The phenomenon of Facebook continues to amaze.
Its founder, Mark Zuckerberg, was even named Time's "Person of the Year" for 2010, and it's no wonder. The online community links a half-a-billion people with up-to-the-minute, word-of-mouth information.
What does Facebook have to do with sports?
You can watch a football game, for example, with fans from around the world, and actually discuss it with them. I now make it a point to check my computer or BlackBerry during Penn State and Steelers games. My Facebook friends complain about bad calls, give kudos to star players and express their opinions about the job that the coaches are doing.
It's almost like watching a game with a hundred color commentators, who then feed off each other. One person's observation leads to another; sometimes people agree, other times a spirited debate ensues. Lucky for me, I have very funny friends whose posts are often as entertaining as the game itself. It can make a win more fun and a loss more bearable. Sometimes the Facebook conversations even rival the Super Bowl commercials.
And that's not the only sports connection to Facebook. Entire teams have their own Facebook pages where they can speak directly to their fans - no middleman. For example, the Steelers official Facebook page gives fans in-game updates, asks them to sign up for contests and even features occasional interview snippets with players. Troy Polamalu has his own fan Facebook page, through which you can learn about his charitable foundation, buy merchandise and link to his official website.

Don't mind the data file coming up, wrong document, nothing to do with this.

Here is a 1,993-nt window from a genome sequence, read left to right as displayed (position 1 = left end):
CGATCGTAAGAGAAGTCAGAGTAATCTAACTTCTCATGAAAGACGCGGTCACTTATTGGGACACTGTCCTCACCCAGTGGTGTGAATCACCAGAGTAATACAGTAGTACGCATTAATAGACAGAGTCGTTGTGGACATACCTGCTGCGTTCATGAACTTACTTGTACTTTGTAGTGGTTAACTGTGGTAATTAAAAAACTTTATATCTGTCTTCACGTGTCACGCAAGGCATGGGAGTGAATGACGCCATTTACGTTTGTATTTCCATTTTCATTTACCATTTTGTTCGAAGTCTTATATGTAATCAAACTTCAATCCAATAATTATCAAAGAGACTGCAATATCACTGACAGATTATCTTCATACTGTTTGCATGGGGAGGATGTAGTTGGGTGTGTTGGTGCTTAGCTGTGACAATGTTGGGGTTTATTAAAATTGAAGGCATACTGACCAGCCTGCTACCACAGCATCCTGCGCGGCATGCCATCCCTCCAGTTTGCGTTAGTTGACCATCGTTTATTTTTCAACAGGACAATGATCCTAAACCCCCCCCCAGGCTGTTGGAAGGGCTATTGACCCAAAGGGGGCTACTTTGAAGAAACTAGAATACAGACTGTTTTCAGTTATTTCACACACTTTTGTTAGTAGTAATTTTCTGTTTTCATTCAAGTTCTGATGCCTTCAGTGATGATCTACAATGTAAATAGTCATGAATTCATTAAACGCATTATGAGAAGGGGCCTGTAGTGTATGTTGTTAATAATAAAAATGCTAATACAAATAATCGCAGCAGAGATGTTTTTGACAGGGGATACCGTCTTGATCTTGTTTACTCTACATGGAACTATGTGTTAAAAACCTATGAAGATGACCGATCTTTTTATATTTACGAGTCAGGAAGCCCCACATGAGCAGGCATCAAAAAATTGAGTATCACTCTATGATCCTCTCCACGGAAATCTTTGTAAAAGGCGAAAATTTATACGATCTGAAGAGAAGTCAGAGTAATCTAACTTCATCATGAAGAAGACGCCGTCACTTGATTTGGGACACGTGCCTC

Even Joe Paterno apparently has multiple Facebook pages, including one for his glasses, though something tells me he's not logging onto the computer to update his status on a regular basis. Penn State boasts a variety of Facebook pages, including sports teams, the All-Sports museum and the Nittany Lion himself, posting updates and reaching out to the "Nation."
You can also find the Altoona Mirror on Facebook!
The social networking engine is entertaining for sports fans, but it's also an increasingly valuable marketing and sales tool. Companies are using social media more and more to connect with consumers, hoping to capitalize on the idea that people act on recommendations from friends.
Technology is being used to recruit athletes to colleges, from text messages to Facebook pages. The time is coming when coaches will actually campaign for open positions, and players will make their case for contract extensions, all by updating their status.
Perhaps that time is already here.
Kellie Goodman Shaffer can be reached at BedfordCountyChamber.org. Her column appears on Tuesdays.